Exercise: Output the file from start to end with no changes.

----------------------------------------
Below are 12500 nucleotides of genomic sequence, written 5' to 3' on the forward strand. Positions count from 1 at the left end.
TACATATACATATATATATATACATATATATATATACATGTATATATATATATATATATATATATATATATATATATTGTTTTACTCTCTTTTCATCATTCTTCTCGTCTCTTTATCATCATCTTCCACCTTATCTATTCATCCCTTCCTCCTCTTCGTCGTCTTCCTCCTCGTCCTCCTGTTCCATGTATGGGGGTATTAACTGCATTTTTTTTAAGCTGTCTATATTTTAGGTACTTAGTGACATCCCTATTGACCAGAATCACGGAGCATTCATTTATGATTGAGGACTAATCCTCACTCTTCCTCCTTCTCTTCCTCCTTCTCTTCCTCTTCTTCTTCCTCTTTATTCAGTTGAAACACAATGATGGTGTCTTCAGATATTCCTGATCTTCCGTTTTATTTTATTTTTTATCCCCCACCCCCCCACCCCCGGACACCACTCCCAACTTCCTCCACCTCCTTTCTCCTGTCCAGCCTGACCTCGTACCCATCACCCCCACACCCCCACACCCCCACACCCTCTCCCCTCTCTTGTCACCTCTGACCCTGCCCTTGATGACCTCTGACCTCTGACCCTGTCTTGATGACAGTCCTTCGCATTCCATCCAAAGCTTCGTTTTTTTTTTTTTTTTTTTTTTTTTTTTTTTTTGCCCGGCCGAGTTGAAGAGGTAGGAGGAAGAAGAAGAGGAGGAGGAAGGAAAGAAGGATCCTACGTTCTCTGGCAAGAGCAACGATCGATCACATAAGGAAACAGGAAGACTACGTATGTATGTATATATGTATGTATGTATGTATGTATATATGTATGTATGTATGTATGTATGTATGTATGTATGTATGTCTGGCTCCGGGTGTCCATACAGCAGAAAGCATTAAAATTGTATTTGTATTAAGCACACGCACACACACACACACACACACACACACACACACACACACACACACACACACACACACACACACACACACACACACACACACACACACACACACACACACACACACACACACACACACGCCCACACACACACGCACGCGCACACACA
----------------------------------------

Below are 12500 nucleotides of genomic sequence, written 5' to 3' on the forward strand. Positions count from 1 at the left end.
TACATATACATATATATATATACATATATATATATACATGTATATATATATATATATATATATATATATATATATATTGTTTTACTCTCTTTTCATCATTCTTCTCGTCTCTTTATCATCATCTTCCACCTTATCTATTCATCCCTTCCTCCTCTTCGTCGTCTTCCTCCTCGTCCTCCTGTTCCATGTATGGGGGTATTAACTGCATTTTTTTTAAGCTGTCTATATTTTAGGTACTTAGTGACATCCCTATTGACCAGAATCACGGAGCATTCATTTATGATTGAGGACTAATCCTCACTCTTCCTCCTTCTCTTCCTCCTTCTCTTCCTCTTCTTCTTCCTCTTTATTCAGTTGAAACACAATGATGGTGTCTTCAGATATTCCTGATCTTCCGTTTTATTTTATTTTTTATCCCCCACCCCCCCACCCCCGGACACCACTCCCAACTTCCTCCACCTCCTTTCTCCTGTCCAGCCTGACCTCGTACCCATCACCCCCACACCCCCACACCCCCACACCCTCTCCCCTCTCTTGTCACCTCTGACCCTGCCCTTGATGACCTCTGACCTCTGACCCTGTCTTGATGACAGTCCTTCGCATTCCATCCAAAGCTTCGTTTTTTTTTTTTTTTTTTTTTTTTTTTTTTTTTGCCCGGCCGAGTTGAAGAGGTAGGAGGAAGAAGAAGAGGAGGAGGAAGGAAAGAAGGATCCTACGTTCTCTGGCAAGAGCAACGATCGATCACATAAGGAAACAGGAAGACTACGTATGTATGTATATATGTATGTATGTATGTATGTATATATGTATGTATGTATGTATGTATGTATGTATGTATGTATGTCTGGCTCCGGGTGTCCATACAGCAGAAAGCATTAAAATTGTATTTGTATTAAGCACACGCACACACACACACACACACACACACACACACACACACACACACACACACACACACACACACACACACACACACACACACACACACACACACACACACACACACACACACACACACACGCCCACACACACACGCACGCGCACACACA